He added, “Although we are behind this target, we are confident that once we achieve 100% stabilization of the new Pension Administration System (PAS), and members’ uptake of self-service channels improves, we will move closer to achieving this objective.”
iii. Customer Satisfaction, in 2015, the Fund set a strategic goal to increase customer satisfaction to 95% by 2025.
In the Financial Year 2022/23, customer satisfaction remained flat at 86% compared to the previous Financial Year.
iv. For Staff Satisfaction, in 2015, the Fund set a strategic goal to increase our staff satisfaction to 95% by 2025. In the Financial Year 2022/23, staff satisfaction declined to 86% compared to 93% in the previous Financial Year.
Thus, the performance on customer and staff satisfaction reflects the challenges the Fund went through in the 2nd half of the year. However, they are confident that given the continuity and stability going forward, these strategic objectives are within reach.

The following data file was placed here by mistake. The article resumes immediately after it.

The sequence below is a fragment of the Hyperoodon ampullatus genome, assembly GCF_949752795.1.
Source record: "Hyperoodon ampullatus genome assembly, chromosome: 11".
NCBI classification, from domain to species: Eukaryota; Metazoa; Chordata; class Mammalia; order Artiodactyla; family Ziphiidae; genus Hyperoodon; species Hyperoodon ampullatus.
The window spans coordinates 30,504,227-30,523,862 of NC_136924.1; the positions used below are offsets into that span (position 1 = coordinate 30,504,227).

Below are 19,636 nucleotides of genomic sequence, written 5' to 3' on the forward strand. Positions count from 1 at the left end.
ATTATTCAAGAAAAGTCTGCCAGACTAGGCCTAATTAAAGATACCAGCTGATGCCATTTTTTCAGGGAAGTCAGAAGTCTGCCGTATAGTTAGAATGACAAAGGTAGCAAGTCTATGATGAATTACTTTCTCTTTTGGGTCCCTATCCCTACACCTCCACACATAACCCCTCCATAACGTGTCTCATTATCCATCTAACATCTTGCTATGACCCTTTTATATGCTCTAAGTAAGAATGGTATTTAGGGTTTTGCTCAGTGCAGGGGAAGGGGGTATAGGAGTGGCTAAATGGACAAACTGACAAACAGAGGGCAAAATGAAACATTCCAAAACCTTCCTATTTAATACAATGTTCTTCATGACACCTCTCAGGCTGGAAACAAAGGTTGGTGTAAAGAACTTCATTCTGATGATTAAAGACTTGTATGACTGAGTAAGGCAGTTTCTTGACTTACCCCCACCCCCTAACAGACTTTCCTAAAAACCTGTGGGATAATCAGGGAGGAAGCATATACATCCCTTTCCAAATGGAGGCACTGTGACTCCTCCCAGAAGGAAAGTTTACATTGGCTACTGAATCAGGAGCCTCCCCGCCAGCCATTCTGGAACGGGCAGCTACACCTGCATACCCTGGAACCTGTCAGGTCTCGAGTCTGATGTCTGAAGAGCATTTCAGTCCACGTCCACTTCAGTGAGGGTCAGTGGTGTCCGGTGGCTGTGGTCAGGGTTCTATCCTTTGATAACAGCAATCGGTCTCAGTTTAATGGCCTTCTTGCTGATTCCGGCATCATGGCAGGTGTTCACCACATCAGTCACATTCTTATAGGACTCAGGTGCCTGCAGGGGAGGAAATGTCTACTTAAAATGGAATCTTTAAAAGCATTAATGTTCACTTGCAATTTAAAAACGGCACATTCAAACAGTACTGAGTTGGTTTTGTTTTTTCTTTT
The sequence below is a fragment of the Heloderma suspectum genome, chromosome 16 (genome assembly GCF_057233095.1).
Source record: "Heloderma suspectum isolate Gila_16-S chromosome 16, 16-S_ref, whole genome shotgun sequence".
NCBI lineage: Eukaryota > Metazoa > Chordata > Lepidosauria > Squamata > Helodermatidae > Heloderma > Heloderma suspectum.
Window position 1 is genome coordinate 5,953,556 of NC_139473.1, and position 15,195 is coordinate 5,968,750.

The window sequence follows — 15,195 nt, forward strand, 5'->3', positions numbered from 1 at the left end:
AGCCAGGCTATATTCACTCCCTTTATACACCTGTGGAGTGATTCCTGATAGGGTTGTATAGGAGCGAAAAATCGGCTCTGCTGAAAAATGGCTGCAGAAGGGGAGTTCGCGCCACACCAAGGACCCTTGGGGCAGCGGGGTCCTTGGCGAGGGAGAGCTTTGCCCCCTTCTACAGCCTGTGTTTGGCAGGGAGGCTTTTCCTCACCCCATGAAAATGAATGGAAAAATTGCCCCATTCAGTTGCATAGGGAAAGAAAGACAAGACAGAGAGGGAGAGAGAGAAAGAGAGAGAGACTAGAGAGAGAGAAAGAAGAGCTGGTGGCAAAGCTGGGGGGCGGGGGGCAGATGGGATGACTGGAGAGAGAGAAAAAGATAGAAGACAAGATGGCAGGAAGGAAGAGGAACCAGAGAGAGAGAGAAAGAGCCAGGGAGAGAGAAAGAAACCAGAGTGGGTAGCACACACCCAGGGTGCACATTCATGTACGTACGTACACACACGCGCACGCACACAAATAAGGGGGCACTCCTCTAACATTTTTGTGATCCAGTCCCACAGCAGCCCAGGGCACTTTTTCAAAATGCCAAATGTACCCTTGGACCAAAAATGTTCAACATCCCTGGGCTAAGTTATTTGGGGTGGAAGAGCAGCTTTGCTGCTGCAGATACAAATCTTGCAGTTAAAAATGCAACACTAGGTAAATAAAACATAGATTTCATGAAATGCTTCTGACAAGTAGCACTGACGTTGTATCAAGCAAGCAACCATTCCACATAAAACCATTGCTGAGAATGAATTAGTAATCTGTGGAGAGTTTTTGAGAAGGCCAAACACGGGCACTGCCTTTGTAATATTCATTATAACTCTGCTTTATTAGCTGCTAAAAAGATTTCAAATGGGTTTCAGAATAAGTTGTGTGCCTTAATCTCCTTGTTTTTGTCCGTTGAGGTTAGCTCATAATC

Ayota further noted, “Ten (10) years ago, we committed to pay NSSF members a real return – at least 2 percentage points above the 10-year rate of inflation. We have consistently delivered on the promise and will continue to do so. I am therefore extremely confident that the Fund will pay a competitive interest rate for the Financial Year 2022/23.”
However, the Minister of Finance, Planning and Economic Development will declare a new rate at the forthcoming 11th Annual Members Meeting that will take place on September 26, 2023.
“While our performance remains strong and the Fund is a profitable institution, and in some years, we will experience some volatility, our strategic focus is on the long-term sustainability of the Fund,” Ayota promised.
“Our new “Vision 2035” is the bedrock of our long-term strategic focus– where we want to grow the Fund to Shs50 trillion, cover at least 50% of the working population, and achieve 95% and both customer satisfaction and staff engagement,” Ayota asserted.
10% interest rate
Eagle Online has established that due to bad economic hardships experienced in the last financial year, the fund is struggling to raise above last year’s 9.6% interest rate. However, internal sources within say the fund was torn between paying much lesser than last year’s or increase it to 10% so as not to demoralize the savers.